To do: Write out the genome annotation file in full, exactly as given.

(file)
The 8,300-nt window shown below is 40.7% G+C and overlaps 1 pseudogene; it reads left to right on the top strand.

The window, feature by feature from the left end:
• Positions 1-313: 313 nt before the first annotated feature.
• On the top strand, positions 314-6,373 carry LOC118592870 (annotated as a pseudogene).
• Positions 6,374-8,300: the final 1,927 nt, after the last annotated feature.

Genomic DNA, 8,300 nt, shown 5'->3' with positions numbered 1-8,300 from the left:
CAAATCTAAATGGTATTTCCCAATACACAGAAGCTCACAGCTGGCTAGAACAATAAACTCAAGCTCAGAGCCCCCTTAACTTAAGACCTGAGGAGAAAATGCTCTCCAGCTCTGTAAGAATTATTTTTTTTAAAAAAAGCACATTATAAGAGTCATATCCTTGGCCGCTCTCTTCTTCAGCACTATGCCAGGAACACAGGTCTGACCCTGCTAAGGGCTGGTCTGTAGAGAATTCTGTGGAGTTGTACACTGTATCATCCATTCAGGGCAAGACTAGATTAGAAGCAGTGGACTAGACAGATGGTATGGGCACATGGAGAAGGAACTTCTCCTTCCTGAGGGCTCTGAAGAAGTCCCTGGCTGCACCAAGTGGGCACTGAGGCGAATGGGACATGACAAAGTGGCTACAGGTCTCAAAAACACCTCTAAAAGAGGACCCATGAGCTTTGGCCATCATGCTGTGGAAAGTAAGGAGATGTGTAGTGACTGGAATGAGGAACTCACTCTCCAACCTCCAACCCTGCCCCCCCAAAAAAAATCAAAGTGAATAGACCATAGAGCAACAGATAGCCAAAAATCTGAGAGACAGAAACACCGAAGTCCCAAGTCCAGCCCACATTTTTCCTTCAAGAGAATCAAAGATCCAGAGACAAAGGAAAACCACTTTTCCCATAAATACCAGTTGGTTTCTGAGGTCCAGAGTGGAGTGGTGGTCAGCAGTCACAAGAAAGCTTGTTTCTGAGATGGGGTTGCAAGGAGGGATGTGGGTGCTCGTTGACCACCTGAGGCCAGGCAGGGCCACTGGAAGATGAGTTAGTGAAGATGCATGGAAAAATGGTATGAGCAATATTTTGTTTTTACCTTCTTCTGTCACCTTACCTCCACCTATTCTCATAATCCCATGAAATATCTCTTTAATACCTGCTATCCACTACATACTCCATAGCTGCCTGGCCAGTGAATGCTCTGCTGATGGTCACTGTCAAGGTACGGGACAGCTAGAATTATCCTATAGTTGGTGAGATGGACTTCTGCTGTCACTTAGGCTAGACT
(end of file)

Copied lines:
The 8,300-nt window shown below is 40.7% G+C and overlaps 1 pseudogene; it reads left to right on the top strand.

The window, feature by feature from the left end:
• Positions 1-313: 313 nt before the first annotated feature.
• On the top strand, positions 314-6,373 carry LOC118592870 (annotated as a pseudogene).
• Positions 6,374-8,300: the final 1,927 nt, after the last annotated feature.

Genomic DNA, 8,300 nt, shown 5'->3' with positions numbered 1-8,300 from the left:
CAAATCTAAATGGTATTTCCCAATACACAGAAGCTCACAGCTGGCTAGAACAATAAACTCAAGCTCAGAGCCCCCTTAACTTAAGACCTGAGGAGAAAATGCTCTCCAGCTCTGTAAGAATTATTTTTTTTAAAAAAAGCACATTATAAGAGTCATATCCTTGGCCGCTCTCTTCTTCAGCACTATGCCAGGAACACAGGTCTGACCCTGCTAAGGGCTGGTCTGTAGAGAATTCTGTGGAGTTGTACACTGTATCATCCATTCAGGGCAAGACTAGATTAGAAGCAGTGGACTAGACAGATGGTATGGGCACATGGAGAAGGAACTTCTCCTTCCTGAGGGCTCTGAAGAAGTCCCTGGCTGCACCAAGTGGGCACTGAGGCGAATGGGACATGACAAAGTGGCTACAGGTCTCAAAAACACCTCTAAAAGAGGACCCATGAGCTTTGGCCATCATGCTGTGGAAAGTAAGGAGATGTGTAGTGACTGGAATGAGGAACTCACTCTCCAACCTCCAACCCTGCCCCCCCAAAAAAAATCAAAGTGAATAGACCATAGAGCAACAGATAGCCAAAAATCTGAGAGACAGAAACACCGAAGTCCCAAGTCCAGCCCACATTTTTCCTTCAAGAGAATCAAAGATCCAGAGACAAAGGAAAACCACTTTTCCCATAAATACCAGTTGGTTTCTGAGGTCCAGAGTGGAGTGGTGGTCAGCAGTCACAAGAAAGCTTGTTTCTGAGATGGGGTTGCAAGGAGGGATGTGGGTGCTCGTTGACCACCTGAGGCCAGGCAGGGCCACTGGAAGATGAGTTAGTGAAGATGCATGGAAAAATGGTATGAGCAATATTTTGTTTTTACCTTCTTCTGTCACCTTACCTCCACCTATTCTCATAATCCCATGAAATATCTCTTTAATACCTGCTATCCACTACATACTCCATAGCTGCCTGGCCAGTGAATGCTCTGCTGATGGTCACTGTCAAGGTACGGGACAGCTAGAATTATCCTATAGTTGGTGAGATGGACTTCTGCTGTCACTTAGGCTAGACT